Temporary isolation from social partners under modern husbandry practices is often accompanied by psychological distress. The effects of short-term social isolation were studied in forty ten-week-old domestic sheep and goats reared in intra- and inter-specific pairs. Goats bleated and reared against the wall of the test arena more than sheep during the period of isolation. Subjects isolated in an unfamiliar environment elicited stronger responses than those tested in their home enclosure. The presence of the observer in the test enclosure resulted in a reduction of bleating and of time spent rearing against the wall, particularly for goats which spent more time in contact with the observer than did sheep. The effects of rearing experience were slight. These results are discussed in terms of social differences between sheep and goats.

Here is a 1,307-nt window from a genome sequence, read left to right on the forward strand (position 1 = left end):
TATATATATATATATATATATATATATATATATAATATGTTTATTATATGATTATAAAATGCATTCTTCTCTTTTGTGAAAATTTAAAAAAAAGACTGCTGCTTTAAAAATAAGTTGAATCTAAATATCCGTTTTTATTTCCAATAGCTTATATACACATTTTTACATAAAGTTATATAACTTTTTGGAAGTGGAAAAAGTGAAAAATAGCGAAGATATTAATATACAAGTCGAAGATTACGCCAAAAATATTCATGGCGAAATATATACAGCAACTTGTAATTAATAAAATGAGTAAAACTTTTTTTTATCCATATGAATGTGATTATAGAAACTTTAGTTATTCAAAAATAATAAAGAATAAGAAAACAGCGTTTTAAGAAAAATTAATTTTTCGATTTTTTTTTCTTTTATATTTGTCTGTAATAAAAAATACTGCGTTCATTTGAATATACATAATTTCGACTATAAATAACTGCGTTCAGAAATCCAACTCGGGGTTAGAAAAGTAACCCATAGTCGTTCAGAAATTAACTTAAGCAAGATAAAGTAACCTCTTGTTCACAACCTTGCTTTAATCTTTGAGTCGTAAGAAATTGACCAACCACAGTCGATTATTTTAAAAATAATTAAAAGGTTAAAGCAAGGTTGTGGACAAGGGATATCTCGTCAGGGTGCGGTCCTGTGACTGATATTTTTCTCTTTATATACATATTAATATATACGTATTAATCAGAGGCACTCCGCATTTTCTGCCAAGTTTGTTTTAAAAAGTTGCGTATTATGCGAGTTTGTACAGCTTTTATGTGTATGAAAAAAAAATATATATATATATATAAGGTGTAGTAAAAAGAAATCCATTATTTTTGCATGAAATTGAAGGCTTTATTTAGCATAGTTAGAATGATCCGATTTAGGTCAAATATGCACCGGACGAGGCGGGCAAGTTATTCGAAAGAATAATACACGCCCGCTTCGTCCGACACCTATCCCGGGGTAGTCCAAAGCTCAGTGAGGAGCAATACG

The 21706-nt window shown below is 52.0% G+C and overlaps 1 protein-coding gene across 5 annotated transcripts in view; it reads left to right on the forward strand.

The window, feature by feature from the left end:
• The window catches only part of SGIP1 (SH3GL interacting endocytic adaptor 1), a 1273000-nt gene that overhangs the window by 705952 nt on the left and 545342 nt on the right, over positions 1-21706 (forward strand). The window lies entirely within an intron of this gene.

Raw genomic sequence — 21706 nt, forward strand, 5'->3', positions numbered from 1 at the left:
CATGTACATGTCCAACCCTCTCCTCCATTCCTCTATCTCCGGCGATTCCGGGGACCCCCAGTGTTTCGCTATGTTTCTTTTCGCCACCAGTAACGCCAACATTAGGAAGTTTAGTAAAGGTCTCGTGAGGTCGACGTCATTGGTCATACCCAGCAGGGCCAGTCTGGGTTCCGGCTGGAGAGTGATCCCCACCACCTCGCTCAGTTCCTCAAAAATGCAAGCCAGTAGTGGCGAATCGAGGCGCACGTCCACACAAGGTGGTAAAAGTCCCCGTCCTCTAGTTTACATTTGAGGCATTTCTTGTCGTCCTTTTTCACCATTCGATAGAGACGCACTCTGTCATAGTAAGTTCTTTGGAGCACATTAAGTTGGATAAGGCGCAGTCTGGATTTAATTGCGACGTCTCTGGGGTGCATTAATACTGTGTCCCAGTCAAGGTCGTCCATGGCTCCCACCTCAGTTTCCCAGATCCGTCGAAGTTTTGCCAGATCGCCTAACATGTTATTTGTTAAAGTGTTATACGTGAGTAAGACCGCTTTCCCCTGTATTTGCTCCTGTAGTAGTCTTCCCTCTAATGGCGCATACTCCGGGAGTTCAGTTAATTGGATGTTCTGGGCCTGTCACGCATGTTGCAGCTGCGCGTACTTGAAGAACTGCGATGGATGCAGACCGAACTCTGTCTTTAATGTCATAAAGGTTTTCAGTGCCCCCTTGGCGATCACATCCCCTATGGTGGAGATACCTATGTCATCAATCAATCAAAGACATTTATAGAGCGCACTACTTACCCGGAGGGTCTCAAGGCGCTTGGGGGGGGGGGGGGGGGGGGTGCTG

|Publication Title||Applied Animal Ethology|
|Author Address||Dep. Anim. Sci., Univ., Davis, California 95616, USA.|
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